Query Tracking

The querying process is long and arduous. That much should be obvious by now. You need to find agents (a task that is surprisingly time-consuming), to write good queries, and to keep an eye on the queries you’ve already sent.

And that’s not all – if you want to improve your queries (not just the letter itself, but your writing samples and synopsis over time, it helps to know what worked and what didn’t.

That’s an awful lot of information to track, which is why I created a spreadsheet to track my progress.

I’m not going to put it up for download, because it’s full of weird color codes and assorted notes. It works for me, but it wouldn’t necessarily work for anyone else. Instead, here’s the list of the information I track:

  1. Name of the agency;
  2. Name of the agent;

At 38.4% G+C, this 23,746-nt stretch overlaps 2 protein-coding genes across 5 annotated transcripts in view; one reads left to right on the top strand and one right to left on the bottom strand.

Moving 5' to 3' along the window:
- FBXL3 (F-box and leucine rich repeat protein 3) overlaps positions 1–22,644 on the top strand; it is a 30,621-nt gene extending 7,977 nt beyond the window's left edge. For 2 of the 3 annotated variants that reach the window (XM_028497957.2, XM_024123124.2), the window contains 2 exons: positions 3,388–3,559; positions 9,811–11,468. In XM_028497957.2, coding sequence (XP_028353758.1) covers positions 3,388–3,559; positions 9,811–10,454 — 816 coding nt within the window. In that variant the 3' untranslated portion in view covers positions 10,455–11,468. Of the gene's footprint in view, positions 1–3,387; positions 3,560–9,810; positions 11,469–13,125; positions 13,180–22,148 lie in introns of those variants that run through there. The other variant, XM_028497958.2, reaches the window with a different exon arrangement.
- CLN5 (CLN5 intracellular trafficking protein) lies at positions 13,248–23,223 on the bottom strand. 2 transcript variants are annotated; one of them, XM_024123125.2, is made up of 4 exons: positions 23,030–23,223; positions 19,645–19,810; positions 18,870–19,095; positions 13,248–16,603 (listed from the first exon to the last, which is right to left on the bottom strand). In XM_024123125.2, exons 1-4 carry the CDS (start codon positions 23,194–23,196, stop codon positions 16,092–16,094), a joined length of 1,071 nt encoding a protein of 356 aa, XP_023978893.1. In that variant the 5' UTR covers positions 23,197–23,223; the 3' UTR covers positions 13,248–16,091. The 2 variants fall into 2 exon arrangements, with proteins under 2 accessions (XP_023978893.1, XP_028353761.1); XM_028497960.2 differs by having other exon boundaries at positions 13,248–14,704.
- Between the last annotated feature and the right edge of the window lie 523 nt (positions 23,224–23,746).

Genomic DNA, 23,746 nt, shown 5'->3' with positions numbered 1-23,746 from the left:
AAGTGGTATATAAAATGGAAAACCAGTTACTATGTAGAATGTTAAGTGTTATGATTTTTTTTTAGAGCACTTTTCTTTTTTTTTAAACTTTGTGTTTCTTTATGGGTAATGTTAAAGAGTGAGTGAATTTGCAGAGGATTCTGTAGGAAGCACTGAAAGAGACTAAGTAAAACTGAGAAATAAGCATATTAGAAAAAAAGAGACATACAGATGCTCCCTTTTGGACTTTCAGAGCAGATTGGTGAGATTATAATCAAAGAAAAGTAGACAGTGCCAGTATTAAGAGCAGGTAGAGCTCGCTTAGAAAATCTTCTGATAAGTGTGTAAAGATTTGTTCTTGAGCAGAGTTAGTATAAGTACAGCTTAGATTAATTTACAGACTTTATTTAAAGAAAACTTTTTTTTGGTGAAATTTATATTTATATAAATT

3. Date I sent my query;
  4. Date I received an answer;
  5. Date at which I should consider the query ignored or dead. Here, I make a note of whether no answer means I should re-query the agent, query another agent at the same agency, or consider that agency as a lost cause.
  6. What materials the agent requested. Some agents ask for five pages, other for ten or fifty. Some agents want a synopsis, others don’t. I’m tracking that to see if, for instance, I have more success with my first five or first fifty pages.
  7. Any useful comments made by the agent upon rejection – obviously, I don’t track form letters and generic rejections, but I do want to note any hints and pointers I get.

Hopefully that helps anyone looking for help in managing the query process.

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